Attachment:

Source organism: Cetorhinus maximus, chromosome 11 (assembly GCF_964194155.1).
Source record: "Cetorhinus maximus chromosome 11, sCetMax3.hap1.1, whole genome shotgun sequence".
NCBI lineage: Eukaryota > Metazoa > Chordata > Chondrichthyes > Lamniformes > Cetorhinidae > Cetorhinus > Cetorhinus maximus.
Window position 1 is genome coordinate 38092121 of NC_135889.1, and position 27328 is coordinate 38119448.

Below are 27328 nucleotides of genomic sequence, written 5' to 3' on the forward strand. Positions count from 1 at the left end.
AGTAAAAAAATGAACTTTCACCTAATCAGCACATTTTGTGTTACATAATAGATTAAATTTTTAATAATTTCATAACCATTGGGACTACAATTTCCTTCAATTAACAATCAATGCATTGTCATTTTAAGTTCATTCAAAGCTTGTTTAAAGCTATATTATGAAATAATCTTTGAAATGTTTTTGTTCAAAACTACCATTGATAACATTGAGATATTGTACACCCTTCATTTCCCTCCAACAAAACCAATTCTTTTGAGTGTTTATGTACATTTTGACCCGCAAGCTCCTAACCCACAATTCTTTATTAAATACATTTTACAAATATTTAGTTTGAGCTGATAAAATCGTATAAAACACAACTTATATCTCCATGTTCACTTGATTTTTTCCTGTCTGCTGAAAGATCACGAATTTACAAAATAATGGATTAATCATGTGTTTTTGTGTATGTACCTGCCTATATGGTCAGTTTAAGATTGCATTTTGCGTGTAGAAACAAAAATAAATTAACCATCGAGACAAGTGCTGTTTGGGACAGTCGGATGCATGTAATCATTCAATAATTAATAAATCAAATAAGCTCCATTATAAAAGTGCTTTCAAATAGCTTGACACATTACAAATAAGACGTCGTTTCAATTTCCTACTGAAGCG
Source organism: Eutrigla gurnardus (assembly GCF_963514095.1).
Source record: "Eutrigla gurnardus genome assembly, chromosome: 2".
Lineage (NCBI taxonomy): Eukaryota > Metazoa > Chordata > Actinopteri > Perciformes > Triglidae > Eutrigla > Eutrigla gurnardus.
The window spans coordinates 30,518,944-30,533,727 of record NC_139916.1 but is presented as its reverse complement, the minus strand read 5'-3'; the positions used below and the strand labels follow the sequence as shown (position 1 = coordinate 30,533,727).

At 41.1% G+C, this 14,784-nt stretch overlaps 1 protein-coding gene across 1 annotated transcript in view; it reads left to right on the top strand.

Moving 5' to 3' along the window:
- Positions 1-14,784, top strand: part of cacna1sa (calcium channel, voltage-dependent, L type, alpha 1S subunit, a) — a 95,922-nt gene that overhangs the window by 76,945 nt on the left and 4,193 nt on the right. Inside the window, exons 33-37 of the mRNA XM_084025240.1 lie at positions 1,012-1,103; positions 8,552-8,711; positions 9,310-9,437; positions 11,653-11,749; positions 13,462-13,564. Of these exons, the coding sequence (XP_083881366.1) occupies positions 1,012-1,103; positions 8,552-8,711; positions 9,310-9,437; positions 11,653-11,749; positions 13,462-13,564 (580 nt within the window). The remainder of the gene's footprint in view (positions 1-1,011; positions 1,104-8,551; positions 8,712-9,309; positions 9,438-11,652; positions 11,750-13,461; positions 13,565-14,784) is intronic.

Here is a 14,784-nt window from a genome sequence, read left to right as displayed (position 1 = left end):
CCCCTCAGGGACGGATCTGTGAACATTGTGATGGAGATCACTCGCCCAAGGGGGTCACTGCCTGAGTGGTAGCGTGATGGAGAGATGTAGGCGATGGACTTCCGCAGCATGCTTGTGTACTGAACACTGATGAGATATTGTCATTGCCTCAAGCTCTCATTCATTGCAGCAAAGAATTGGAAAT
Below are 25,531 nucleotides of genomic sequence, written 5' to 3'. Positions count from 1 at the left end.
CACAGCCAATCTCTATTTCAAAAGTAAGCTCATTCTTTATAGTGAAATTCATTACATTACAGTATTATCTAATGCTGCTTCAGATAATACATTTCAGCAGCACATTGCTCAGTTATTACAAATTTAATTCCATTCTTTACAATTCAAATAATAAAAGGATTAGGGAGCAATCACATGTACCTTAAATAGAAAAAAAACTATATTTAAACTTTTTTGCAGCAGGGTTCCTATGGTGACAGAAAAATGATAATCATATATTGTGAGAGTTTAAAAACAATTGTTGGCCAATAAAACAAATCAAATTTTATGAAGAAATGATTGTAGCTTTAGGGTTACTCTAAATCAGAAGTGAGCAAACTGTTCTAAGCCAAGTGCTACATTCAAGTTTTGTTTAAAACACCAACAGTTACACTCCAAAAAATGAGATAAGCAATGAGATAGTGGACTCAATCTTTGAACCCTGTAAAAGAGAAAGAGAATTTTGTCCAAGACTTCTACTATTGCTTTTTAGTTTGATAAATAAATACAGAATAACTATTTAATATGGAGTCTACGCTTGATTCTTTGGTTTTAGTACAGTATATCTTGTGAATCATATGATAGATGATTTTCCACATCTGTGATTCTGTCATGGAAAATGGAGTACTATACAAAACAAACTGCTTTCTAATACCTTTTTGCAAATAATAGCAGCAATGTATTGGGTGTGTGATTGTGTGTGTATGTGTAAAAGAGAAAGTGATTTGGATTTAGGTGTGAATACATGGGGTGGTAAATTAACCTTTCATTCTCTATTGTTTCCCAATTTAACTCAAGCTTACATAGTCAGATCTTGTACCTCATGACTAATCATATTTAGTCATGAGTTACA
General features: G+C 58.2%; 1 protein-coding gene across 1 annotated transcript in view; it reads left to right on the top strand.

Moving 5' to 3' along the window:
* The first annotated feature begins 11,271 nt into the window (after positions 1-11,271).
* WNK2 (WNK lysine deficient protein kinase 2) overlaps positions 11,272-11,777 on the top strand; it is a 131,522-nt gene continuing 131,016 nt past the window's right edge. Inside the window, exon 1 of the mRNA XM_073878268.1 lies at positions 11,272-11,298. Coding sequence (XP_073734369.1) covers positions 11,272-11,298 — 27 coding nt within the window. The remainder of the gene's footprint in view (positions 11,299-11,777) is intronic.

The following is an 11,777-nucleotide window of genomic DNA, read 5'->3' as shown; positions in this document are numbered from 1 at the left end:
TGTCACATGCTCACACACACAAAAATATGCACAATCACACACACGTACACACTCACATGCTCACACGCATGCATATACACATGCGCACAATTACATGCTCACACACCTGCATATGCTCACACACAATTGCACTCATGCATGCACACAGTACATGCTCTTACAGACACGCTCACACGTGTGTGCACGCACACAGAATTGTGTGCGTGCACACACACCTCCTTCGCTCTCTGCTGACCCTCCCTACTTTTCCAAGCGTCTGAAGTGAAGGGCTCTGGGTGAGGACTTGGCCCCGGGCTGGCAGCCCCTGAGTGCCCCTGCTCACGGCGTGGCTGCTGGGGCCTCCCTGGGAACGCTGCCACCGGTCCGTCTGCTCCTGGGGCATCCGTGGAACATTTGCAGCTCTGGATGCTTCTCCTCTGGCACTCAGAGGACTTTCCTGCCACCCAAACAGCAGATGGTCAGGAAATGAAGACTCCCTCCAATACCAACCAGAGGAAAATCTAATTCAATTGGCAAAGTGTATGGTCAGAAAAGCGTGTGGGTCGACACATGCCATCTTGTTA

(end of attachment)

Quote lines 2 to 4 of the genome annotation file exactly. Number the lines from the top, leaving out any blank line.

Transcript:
Source record: "Cetorhinus maximus chromosome 11, sCetMax3.hap1.1, whole genome shotgun sequence".
NCBI lineage: Eukaryota > Metazoa > Chordata > Chondrichthyes > Lamniformes > Cetorhinidae > Cetorhinus > Cetorhinus maximus.
Window position 1 is genome coordinate 38092121 of NC_135889.1, and position 27328 is coordinate 38119448.